Photos by Soren Sum.
In the wake of the deadly Charleston, South Carolina church shooting of black congregation members last year, the Long Beach Unified School District (LBUSD) Board of Education created a committee tasked with recommending school names to replace that of Robert E. Lee Elementary School—named after Confederate war hero Robert E. Lee. The shooter’s proud display of the Confederate flag online only served to fuel a public outcry in the city.
The consensus? Renaming the school Olivia Nieto Herrera Elementary, after a Long Beach community activist who had close ties with civil rights activist and labor leader Cesar Chavez.
The LBUSD officially unveiled Olivia Nieto Herrera Elementary yesterday in a formal ceremony, with family members on hand to articulate her contributions to the Long Beach community.
Herrera Elementary principal Christi Granado opened the program by citing Herrera’s resilience and dedication to all those in need in the region.
“One of Olivia’s favorite sayings was: ‘You have to have a can-do attitude,'” said Granado during the opening. “That is exactly what every staff member reinforces to students at Herrera Elementary.”
This “can-do” attitude stemmed from her strong friendship with Chavez, according to Nieto Herrera’s third son Rafael Nieto, who said he worked closely with Chavez.
“I was part of [Chavez’] security detail and introduced him to my mom, which became a lifelong friendship,” said Rafael, the fourth youngest in a family of five in the Nieto family, who were all present during the ceremony. “[Like Chavez], she spent the bulk of her adult life trying to empower other people.”
According to the Historical Society of Long Beach (HSLB), Nieto Herrera worked closely with Chavez on a social service program that helped migrant farm workers. She was also the first Mexican American woman to run for Long Beach City Council and founded Central Shalom in 1977, where she provided support for disadvantaged families in the former Lee Elementary neighborhood.
Nieto Herrera also bridged the gap when tensions rose between the Latin American and Cambodian community in Long Beach, according to Rafael.
He said the elementary school’s name change reflected more diverse representation in the Long Beach community today, compared to the more Caucasian-dominated demographics that existed in the city’s earlier years. He also said the name change acknowledged slavery, which the historical figure Robert Lee had upheld, as a dark, problematic time in U.S. history, as opposed to its celebration.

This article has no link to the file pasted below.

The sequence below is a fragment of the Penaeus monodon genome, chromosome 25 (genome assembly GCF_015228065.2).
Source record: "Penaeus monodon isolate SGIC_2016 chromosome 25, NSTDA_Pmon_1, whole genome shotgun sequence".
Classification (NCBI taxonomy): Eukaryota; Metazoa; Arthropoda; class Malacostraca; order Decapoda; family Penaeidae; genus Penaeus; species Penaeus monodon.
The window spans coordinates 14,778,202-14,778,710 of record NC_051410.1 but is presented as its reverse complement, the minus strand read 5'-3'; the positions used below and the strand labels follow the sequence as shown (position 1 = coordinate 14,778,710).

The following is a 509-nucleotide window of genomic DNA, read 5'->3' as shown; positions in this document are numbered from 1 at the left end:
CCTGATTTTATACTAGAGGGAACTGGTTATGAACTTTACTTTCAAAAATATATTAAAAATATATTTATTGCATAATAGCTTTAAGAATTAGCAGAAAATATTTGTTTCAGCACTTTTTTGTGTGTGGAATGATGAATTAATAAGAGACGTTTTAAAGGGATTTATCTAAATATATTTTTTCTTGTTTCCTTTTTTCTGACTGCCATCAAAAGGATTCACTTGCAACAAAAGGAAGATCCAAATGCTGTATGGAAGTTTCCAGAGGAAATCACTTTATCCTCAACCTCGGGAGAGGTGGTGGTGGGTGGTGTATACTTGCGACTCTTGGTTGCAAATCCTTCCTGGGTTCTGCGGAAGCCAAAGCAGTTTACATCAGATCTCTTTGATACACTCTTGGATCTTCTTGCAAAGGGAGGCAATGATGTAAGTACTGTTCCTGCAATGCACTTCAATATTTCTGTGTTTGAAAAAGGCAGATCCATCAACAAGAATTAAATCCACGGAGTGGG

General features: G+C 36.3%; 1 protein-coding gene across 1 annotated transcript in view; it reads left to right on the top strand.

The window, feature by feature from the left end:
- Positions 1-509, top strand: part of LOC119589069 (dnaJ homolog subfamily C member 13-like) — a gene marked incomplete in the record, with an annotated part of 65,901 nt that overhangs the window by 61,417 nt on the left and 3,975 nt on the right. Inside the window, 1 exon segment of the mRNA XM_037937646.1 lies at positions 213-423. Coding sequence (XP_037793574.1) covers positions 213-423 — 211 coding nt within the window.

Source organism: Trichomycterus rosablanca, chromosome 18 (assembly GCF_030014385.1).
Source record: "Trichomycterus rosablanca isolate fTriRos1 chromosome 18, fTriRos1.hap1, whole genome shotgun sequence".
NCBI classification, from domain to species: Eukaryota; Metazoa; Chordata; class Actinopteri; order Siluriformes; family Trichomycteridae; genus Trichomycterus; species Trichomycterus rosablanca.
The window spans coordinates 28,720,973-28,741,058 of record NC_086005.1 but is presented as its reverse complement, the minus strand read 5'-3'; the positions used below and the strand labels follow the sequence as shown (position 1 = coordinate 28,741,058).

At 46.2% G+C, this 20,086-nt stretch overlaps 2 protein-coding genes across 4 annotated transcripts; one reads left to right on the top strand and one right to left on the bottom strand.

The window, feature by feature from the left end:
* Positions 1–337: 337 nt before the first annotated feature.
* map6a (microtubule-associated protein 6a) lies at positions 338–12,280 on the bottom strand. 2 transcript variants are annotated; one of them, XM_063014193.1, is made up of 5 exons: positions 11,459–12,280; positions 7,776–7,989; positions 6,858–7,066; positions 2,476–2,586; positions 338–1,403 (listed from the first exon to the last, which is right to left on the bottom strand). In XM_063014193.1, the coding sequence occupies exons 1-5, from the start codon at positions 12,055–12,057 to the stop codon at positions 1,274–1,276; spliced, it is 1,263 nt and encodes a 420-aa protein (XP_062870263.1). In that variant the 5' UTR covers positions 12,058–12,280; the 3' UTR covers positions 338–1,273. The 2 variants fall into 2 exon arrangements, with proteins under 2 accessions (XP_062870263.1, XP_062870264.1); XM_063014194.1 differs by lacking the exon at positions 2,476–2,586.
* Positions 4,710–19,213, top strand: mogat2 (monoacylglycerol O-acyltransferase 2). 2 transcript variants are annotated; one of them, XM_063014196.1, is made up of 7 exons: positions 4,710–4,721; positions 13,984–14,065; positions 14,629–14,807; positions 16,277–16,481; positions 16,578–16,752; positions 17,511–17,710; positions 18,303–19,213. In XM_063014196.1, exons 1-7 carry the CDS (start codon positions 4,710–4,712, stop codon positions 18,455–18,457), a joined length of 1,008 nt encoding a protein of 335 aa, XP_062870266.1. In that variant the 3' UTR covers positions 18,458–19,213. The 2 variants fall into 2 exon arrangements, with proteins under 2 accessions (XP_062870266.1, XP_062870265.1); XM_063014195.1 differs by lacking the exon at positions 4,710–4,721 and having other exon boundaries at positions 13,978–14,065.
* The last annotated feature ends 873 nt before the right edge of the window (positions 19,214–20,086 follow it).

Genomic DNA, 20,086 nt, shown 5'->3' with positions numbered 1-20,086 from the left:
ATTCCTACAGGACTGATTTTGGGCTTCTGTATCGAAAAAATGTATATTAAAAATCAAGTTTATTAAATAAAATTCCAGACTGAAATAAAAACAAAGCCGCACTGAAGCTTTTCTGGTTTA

“One of my older brothers would say Lee was a traitor,” Rafael told the Post. “I won’t go that far, but just say that he defended slavery. My mom was anti-slavery and she was here [in Long Beach] being anti-slavery. Renaming the school is a great thing. General Lee [was a] great historical figure, [but] had nothing to do with Long Beach.”
For Rafael and his siblings, their mother gave them inspiration. Inspiration that led Rafael down the path of education at the same school at which she studied: Cal State Long Beach (CSULB). He said obtaining an education was a significant achievement anyone can accomplish.
“[My mom] used to drag all five of us along [her studies] like it was a group effort,” said Rafael, reminiscing about his mother’s studies and guidance that inspired him to pursue film and television production. “I remember playing at Long Beach City College at the statue area and [she] would always remind us this is a school. It inspired me to want to go to college from a very early age.”
Rafael’s older sister, Amelia Nieto, also spoke during the ceremony. She talked about her mother’s legacy and the values instilled within the Nieto family. A portrait of Olivia Nieto Herrera was also showcased and donated to the school.
“Part of the reason why me and my siblings kept the Nieto part [of our name] is because the Nieto family has been [in Long Beach] since 1769,” said Rafael.
Other speakers included LBUSD Superintendent of Schools Christopher Steinhauser, who provided the introduction Assistant Superintendent of Elementary Schools Brian Moskovitz, who offered the closing comments and LBUSD District 3 Board Member John McGinnis, who gave further praise about Olivia Nieto Herrera. Congressman Alan Lowenthal also made a surprise guest appearance and handed out an honor certificate to the school.
Fifth grader Yuki Ellefson, a student at Herrera Elementary, recited a poem for the occasion, followed by students and staff singing a “We Are The World” song, dedicated to Nieto Herrera.
“We are very honored to have a school named after someone who you can learn to emulate, be like, and do the kinds of things [Herrera] did to make us a stronger community,” said McGinnis to the audience.
Brian Moskovitz said that Olivia Nieto Herrera was just one of many other Long Beach schools to be renamed. Moskovitz cited Bobbie Smith Elementary, formerly Burnett Elementary, as another example of schools renamed by the school district renaming committee.
“I think it’s great when it’s appropriate and possible to bring in more diverse groups to represent our schools,” Moskovitz said. “It’s great for [the Long Beach] community and we think it’s really important whenever possible to allow students to have a role model, especially somebody from their community.”
“If [Nieto Herrera] can do it, I can do it,” Rafael said about his mother’s perseverance. “That was her whole thing. One of her favorite quotes was: ‘If you’re an American, you can become president if you want.'”
Posted by Long Beach Post on Thursday, November 3, 2016